We had some pretty bad weather during our lap, to my surprise I never got seasick. The biggest struggle was probably managing sleep. I got better at it after the first few legs but in the beginning I struggled with the lack of sleep a lot. From the start of Cape Town, I really started to enjoy the race a lot more and get comfortable in my role. The Southern Ocean legs and Transat were my favourite, and I liked the equator legs the least. In the end every leg had something special and the highs and lows often follow each other closely.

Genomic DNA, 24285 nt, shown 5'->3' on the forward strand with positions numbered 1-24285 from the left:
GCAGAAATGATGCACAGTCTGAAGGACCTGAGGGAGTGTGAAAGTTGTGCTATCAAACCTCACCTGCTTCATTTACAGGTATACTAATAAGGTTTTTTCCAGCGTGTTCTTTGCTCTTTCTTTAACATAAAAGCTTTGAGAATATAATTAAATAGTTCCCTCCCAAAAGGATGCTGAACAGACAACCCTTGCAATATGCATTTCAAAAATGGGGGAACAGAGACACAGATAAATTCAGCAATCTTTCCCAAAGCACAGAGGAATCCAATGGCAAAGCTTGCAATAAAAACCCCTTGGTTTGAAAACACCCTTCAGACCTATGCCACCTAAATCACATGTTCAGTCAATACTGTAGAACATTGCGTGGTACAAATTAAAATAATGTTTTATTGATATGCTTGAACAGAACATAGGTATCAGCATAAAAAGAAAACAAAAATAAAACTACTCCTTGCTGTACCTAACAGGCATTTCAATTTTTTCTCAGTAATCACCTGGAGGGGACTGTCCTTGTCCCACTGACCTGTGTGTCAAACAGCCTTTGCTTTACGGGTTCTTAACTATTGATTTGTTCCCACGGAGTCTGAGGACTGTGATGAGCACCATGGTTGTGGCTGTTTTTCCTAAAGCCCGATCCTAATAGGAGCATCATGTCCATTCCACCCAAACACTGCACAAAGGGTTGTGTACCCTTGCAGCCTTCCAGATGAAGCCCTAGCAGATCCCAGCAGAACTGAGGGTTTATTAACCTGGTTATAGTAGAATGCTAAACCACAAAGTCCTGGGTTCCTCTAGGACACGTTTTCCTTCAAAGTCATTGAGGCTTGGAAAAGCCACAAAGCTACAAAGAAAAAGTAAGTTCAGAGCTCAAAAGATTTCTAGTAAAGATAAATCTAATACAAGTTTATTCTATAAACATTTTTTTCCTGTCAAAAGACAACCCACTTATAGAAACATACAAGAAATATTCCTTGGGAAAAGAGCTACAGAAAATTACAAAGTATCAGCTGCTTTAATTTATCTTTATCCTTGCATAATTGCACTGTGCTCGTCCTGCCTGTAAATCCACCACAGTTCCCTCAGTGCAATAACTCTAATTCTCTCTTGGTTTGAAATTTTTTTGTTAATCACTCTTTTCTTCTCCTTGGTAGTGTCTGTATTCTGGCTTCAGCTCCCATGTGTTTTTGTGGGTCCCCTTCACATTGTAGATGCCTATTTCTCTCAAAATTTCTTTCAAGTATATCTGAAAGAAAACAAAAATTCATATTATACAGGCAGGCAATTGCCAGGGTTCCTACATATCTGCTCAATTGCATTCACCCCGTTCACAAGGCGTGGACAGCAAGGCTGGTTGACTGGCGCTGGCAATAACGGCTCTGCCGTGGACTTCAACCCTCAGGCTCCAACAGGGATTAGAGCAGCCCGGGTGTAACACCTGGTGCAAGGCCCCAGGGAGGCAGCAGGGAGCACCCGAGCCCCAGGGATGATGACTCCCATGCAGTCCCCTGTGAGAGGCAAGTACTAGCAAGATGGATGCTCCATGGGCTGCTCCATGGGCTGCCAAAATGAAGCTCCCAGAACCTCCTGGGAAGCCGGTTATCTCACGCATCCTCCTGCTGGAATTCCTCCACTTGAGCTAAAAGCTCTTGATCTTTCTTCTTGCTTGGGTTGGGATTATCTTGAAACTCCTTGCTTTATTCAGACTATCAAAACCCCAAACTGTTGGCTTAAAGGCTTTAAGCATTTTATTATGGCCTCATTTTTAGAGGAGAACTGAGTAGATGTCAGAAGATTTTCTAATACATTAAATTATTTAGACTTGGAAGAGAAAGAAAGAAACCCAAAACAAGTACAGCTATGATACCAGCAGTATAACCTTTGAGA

Obviously, I was pretty green when I joined, I had done some offshore races but nothing like the Volvo. It’s quite intimidating but I like a challenge and tried to learn as much as I could from my teammates. It was nice to be part of Team Brunel with some others coming straight out of the AC like me, Peter Burling and Kyle Langford. Seeing them struggle in the beginning made me accept my own mistakes better as well. The way we developed as a team was something pretty special and I have a lot of respect for Bouwe that he kept us together even though the first legs weren't very good.
You sailed the famous Sydney to Hobart Yacht Race with a record holder Wild Oats Maxi Yacht - how did you experience this in comparison with sailing a VO65?